Track you’re spending.
It’s one thing to make mental notes of things you’ve bought over the month, but it’s another thing altogether to see them add up on paper. This is especially true if you use a credit or debit card (people tend to spend more freely if they pay with plastic) or pay for things using multiple accounts (and therefore never really see the net total). Manually tracking your expenses will not only help you make better decisions, but also identify areas in which you don’t even realize you’re overspending.
Develop a budget for yourself.
It isn’t enough to just throw a random payment at your credit card(s) every month. Instead, create a strategy, put it in writing, and budget your other expenses around your credit card payments. Here are some popular ways to save money and reduce your debts:
- Think seriously about starting to save pocket money. It sounds childish, but the savings are anything but.
- Reduce your expenses by cutting costs in different areas of your life, such as spending less on entertainment or making sure your car is running efficiently so you spend less on petrol.
Spend your tax refund wisely.
For a lot of people, a tax refund is a windfall at the beginning of the year. If you anticipate getting a tax refund this year, resolve to set a sizable chunk of it aside in order to pay off some of your debt.
Sacrifice a small luxury (or three).
For example, don’t buy that coffee on the way to work every day; make one at home for a fraction of the cost. Don’t buy your books, DVDs, or CDs; just borrow them from your local library or your friends. Don’t buy lunches for work; just make them at your home. (Pressed for time? Even something as simple as a sandwich or a salad with a hard-boiled egg makes a great lunch. Prep it the night before if necessary.)
- When you’re stressed, treating yourself to the little things can feel like a necessity, and to a certain extent, it is. However, there are much cheaper ways of going about this. Instead of waiting in line for an overpriced mocha, bring a thermos of coffee to the park and watch life unfold in front of you. Instead of going out to dinner with your friends next Friday night, invite them to a potluck or braai at your place. There are plenty of creative ways to cut back without feeling like a Spartan.
Build an emergency cash fund.
Credit cards are often our go-to resource for unplanned expenses (the alternator in your car dies, you get sick and miss work, etc.), but this can undo months of payments and completely demoralize you. A better idea is to tuck some money aside strictly for emergencies.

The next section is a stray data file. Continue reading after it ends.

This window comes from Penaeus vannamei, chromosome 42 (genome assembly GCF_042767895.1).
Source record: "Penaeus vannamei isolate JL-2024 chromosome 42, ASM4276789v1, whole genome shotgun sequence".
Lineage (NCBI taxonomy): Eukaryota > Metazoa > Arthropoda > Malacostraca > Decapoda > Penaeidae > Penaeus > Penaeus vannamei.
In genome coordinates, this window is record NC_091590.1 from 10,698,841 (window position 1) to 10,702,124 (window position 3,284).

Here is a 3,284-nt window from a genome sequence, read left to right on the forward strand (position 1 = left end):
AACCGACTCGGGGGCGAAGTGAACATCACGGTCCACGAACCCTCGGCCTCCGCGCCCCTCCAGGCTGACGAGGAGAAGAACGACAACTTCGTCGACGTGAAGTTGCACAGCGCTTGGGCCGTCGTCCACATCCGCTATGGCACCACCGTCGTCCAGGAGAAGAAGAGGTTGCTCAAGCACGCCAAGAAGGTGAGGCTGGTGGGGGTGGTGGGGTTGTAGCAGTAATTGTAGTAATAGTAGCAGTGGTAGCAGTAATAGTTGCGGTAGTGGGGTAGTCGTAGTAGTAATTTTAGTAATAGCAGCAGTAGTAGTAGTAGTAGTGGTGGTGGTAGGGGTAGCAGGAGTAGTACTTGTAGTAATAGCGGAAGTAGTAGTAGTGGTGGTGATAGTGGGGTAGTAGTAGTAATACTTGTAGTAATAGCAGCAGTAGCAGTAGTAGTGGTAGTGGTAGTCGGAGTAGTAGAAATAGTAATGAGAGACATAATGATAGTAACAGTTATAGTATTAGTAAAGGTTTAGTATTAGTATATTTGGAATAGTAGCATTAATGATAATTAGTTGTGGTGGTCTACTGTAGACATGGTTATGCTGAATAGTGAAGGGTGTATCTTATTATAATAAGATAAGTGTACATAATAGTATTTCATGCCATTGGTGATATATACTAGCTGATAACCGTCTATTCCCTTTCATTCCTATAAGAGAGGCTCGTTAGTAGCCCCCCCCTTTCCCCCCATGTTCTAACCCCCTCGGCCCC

- This doesn’t have to be a drain on your income. Remember those expenses you are cutting back on? Instead of simply not spending, try actually setting aside the money you would have paid on one or two of those expenses (for example, bar money every Friday night, manicure money every-other Saturday etc…). Create a (free) savings account, put it in a CD, or even hide it in a cookie jar…just remember where you hid it.
- Remember that this fund is for emergencies only. Break your leg? Go ahead and dip in. Want to upgrade your phone? Find the money somewhere else the end.
Don’t relax your spending habits because you’ve successfully paid off some debt.
Once you start to see that credit card balance go down, you may be tempted to treat yourself to a series of restaurant outings or a shiny new smartphone. Don’t do it; a few casual purchases can put you right back where you started, especially if something unexpected happens. Keep the end goal at the forefront of your mind––rewards that cost little or nothing are much better, like seeing a movie at a friend’s house or making your favorite rich chocolate dessert and eating it all!
Keep the goal in mind.
Remember what you’re trying to do—get out of credit card debt. Just like smokers almost never quit by cutting back, you probably won’t get out of debt if you keep adding to it by using your cards all the time. You want to try to minimize your use of cards or stop using your cards altogether.
- Freeze them in a block of ice if you need to, seriously I’m not joking! Freezing a sealed bag of water with the cards inside is a fun and mess-free way of doing this. That way, your card will be there if you need it, but you’ll have to wait for the ice to thaw, giving you hours to decide whether youreally need it.
- Get a lock box. Put your cards in a lock box and put the lock box somewhere out of the way. Either give the key to someone else or put the key at another location, like your desk drawer at work, so that when you need to use the credit card, you will have to think long and hard about doing it.
- As a last resort, take your cards and cut them in to pieces with scissors to make sure you won’t use them again.
Therefore OUDS is willing to assist consumers in this predicament with a free service of a financial assessment, assist the consumer to organise an affordable, realistic and structured monthly budget and debt management plan thereby providing consumers with a guideline for eliminating and remaining out of debt.